Style Arc Elita Designer Top




The Elita top was released by Style Arc on Wednesday evening (Thursday AM for Australia?) as a PDF on Etsy. It is a jacket style top with a twisted, draped collar and wrap front. You can either use a tie or snap to secure the front. The fit is described as “comfortable.” While it calls for knit fabrics it is like Lekala 4011 in that it does not require a knit with a lot of stretch.

Recommended fabrics are boiled wool knit, ponte, and jersey. I used a cranberry red silk jersey. I bought it at least four years ago from Fabric Mart for an incredible price. Of course in the meantime I realized that red isn’t one of “my” colors, so it sat in my stash for a long time. It was time to use it up!

I actually followed the instructions for this, and unlike some of the other Style Arc patterns instructions I found them easy to understand and error-free. There’s a line drawing in addition to the written text to help you out with how to deal with that front drape. (The front pattern piece looks very weird.)

The “default” is to have raw edges, but if you don’t want that look the instructions note when to finish those edges. I finished my edges by doing a rolled hem for the front and collar, a 3/8″ double hem for the bottom, and 5/8″ hem for the sleeves.

I mostly used a straight stitch for construction. When I set in the sleeves I used a very narrow zigzag stitch because that area is under more stress and can use the extra stretch.

My fitting adjustments were:

  • Added a center back seam. Even though I ended up not taking it in I wanted to at least have the option.
  • 3/8″ rounded back adjustment
  • 3/8″ swayback adjustment
  • Lengthened the sleeves 1″
  • Added 1/2″ width to the sleeves at the elbow/bicep
  • 3/8″ forward shoulder adjustment
  • Added 3/4″ total width to the front side seam at the bust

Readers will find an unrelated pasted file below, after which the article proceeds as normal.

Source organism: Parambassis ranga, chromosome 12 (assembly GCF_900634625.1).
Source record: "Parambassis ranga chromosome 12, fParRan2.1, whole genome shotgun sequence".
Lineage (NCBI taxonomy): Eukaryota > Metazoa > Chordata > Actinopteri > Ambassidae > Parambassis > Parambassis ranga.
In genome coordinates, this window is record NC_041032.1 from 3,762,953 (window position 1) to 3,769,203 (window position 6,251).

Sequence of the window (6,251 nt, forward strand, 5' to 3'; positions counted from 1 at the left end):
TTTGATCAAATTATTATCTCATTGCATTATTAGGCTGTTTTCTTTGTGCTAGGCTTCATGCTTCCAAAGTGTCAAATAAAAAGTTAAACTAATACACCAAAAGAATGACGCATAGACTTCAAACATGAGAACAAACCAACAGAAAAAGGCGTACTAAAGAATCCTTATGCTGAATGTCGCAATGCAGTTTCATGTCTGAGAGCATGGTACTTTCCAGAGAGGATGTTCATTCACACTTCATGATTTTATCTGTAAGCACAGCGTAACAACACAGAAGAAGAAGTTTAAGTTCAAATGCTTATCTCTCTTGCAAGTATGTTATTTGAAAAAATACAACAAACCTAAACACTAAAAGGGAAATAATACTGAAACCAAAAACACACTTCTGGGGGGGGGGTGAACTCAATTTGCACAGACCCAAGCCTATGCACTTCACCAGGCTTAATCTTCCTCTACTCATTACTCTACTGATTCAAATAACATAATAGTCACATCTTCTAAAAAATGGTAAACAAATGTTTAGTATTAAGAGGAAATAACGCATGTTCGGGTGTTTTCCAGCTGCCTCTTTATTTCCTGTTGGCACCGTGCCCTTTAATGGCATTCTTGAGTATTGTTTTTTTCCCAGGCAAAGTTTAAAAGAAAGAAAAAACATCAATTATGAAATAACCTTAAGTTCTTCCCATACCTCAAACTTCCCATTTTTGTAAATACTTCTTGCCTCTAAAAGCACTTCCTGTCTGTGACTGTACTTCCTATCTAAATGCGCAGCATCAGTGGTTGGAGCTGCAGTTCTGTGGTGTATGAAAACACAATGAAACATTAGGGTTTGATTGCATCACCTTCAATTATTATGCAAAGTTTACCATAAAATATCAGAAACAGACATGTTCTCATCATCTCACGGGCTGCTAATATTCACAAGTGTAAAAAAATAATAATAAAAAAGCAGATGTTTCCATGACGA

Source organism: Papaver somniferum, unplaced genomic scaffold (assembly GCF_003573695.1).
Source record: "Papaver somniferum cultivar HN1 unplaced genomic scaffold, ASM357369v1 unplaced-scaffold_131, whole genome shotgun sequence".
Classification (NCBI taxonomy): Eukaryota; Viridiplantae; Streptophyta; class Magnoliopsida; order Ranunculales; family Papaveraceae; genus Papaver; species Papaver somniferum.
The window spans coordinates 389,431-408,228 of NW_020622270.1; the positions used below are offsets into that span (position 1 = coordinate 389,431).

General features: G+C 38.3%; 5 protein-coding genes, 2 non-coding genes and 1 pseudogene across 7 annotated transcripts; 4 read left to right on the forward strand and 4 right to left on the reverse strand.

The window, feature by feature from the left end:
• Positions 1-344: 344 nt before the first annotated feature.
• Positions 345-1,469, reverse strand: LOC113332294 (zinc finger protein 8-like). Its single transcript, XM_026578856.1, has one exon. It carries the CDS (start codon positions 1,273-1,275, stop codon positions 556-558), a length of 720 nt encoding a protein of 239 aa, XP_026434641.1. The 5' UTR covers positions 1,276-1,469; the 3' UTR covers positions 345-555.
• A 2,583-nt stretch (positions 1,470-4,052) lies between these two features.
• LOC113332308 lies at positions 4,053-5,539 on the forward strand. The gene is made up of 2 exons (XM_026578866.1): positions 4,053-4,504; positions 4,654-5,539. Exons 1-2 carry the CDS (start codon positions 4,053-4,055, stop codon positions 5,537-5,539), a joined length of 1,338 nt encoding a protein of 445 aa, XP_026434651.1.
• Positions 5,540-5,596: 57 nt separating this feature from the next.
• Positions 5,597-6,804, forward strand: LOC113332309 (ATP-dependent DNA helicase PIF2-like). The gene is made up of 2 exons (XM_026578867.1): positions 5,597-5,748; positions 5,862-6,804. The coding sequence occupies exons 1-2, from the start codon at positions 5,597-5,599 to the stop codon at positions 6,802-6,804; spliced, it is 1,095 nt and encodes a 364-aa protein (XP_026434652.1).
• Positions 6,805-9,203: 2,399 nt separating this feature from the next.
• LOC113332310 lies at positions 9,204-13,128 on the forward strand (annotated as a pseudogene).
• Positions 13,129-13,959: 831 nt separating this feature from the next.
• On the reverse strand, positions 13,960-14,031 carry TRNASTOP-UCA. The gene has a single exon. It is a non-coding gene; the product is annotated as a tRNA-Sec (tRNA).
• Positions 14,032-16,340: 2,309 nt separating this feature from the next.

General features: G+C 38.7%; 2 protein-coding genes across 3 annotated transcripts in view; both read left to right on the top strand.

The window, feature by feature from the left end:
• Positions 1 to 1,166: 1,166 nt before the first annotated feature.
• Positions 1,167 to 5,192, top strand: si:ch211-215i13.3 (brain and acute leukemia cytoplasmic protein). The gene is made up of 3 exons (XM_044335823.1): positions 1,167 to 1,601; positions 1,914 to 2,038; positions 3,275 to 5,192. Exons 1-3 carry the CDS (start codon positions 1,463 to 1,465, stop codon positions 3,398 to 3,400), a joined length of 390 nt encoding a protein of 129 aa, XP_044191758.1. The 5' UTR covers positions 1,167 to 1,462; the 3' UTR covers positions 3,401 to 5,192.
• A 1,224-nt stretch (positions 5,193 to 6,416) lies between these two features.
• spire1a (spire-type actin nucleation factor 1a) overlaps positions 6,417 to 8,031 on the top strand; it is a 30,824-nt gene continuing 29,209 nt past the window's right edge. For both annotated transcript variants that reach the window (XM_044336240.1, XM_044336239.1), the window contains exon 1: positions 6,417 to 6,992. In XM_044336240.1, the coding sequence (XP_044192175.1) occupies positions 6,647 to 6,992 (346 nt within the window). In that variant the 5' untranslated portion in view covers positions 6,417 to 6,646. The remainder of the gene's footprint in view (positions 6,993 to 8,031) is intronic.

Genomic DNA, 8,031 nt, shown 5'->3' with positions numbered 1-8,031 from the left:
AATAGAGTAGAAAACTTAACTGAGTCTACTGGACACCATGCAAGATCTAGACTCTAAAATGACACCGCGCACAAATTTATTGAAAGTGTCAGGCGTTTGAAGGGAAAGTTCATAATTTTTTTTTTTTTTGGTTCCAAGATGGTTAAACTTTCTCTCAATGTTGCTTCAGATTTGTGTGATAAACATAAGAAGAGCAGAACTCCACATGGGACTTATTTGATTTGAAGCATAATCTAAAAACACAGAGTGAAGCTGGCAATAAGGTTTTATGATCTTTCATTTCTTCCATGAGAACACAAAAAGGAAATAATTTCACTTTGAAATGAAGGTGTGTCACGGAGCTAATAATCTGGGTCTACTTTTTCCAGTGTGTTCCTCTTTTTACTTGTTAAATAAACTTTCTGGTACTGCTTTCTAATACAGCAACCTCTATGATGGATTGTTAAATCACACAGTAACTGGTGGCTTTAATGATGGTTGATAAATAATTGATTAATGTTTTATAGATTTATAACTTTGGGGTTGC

• Added about 2″ to the hip

What I like about this top: The unusual draping, the slightly roomy fit (perfect for my thin, clingy silk jersey), and the collar. If you are busty or have broad shoulders you may not appreciate this style, but it is great for adding volume to the upper half of a pear shape.

What I don’t like: The front wrap does not stay in place well. I suspect it is at least partially because this is drafted for a knit with more structure (and a less slippery texture) than my silk jersey, which is seemingly incapable of staying in one place for any length of time. What happens is when I open my arms out to the side or move around for a while, the center front opens up and I get a peek-a-boob effect. The photo below shows why I will not be wearing this top without a cami.


I thought about how I would fix this, if I wanted to make this top again. I suspect a combination of using a more structured fabric and pinching out a dart from that center front curve would do the trick. I’m going to wait and see if other people have the same issue before forming an opinion, because silk jersey is VERY different from the recommended ponte and boiled wool. One thing I’ve really learned in my nearly ten years of sewing is that the difference between a winner and wadder is often fabric choice.